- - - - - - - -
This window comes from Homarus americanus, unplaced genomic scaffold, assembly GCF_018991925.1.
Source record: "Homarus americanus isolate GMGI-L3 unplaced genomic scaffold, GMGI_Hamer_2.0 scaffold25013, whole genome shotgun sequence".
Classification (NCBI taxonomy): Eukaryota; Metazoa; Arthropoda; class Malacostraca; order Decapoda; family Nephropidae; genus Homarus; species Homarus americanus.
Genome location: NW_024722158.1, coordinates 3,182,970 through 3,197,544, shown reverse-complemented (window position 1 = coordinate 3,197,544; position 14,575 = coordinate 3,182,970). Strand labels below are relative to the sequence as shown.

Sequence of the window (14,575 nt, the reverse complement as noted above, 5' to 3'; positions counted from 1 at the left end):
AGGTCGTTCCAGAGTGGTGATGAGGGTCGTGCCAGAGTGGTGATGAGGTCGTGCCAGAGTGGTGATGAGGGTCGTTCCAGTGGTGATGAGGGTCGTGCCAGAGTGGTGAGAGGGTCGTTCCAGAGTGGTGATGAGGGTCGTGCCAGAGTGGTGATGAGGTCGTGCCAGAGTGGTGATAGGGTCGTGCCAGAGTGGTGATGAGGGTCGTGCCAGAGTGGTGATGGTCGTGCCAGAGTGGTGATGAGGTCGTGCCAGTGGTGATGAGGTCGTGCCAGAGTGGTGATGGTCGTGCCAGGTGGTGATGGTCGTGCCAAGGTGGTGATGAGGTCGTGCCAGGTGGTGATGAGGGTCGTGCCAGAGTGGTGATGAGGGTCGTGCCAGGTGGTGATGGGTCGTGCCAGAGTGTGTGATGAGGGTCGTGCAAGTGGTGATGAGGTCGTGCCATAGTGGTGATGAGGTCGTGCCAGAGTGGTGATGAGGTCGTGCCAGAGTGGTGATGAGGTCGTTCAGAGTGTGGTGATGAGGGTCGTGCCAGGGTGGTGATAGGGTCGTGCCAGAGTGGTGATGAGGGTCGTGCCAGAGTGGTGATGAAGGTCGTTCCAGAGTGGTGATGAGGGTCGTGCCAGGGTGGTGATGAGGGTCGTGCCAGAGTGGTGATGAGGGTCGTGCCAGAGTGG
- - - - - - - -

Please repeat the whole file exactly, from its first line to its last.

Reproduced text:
This window comes from Homarus americanus, unplaced genomic scaffold, assembly GCF_018991925.1.
Source record: "Homarus americanus isolate GMGI-L3 unplaced genomic scaffold, GMGI_Hamer_2.0 scaffold25013, whole genome shotgun sequence".
Classification (NCBI taxonomy): Eukaryota; Metazoa; Arthropoda; class Malacostraca; order Decapoda; family Nephropidae; genus Homarus; species Homarus americanus.
Genome location: NW_024722158.1, coordinates 3,182,970 through 3,197,544, shown reverse-complemented (window position 1 = coordinate 3,197,544; position 14,575 = coordinate 3,182,970). Strand labels below are relative to the sequence as shown.

Sequence of the window (14,575 nt, the reverse complement as noted above, 5' to 3'; positions counted from 1 at the left end):
AGGTCGTTCCAGAGTGGTGATGAGGGTCGTGCCAGAGTGGTGATGAGGTCGTGCCAGAGTGGTGATGAGGGTCGTTCCAGTGGTGATGAGGGTCGTGCCAGAGTGGTGAGAGGGTCGTTCCAGAGTGGTGATGAGGGTCGTGCCAGAGTGGTGATGAGGTCGTGCCAGAGTGGTGATAGGGTCGTGCCAGAGTGGTGATGAGGGTCGTGCCAGAGTGGTGATGGTCGTGCCAGAGTGGTGATGAGGTCGTGCCAGTGGTGATGAGGTCGTGCCAGAGTGGTGATGGTCGTGCCAGGTGGTGATGGTCGTGCCAAGGTGGTGATGAGGTCGTGCCAGGTGGTGATGAGGGTCGTGCCAGAGTGGTGATGAGGGTCGTGCCAGGTGGTGATGGGTCGTGCCAGAGTGTGTGATGAGGGTCGTGCAAGTGGTGATGAGGTCGTGCCATAGTGGTGATGAGGTCGTGCCAGAGTGGTGATGAGGTCGTGCCAGAGTGGTGATGAGGTCGTTCAGAGTGTGGTGATGAGGGTCGTGCCAGGGTGGTGATAGGGTCGTGCCAGAGTGGTGATGAGGGTCGTGCCAGAGTGGTGATGAAGGTCGTTCCAGAGTGGTGATGAGGGTCGTGCCAGGGTGGTGATGAGGGTCGTGCCAGAGTGGTGATGAGGGTCGTGCCAGAGTGG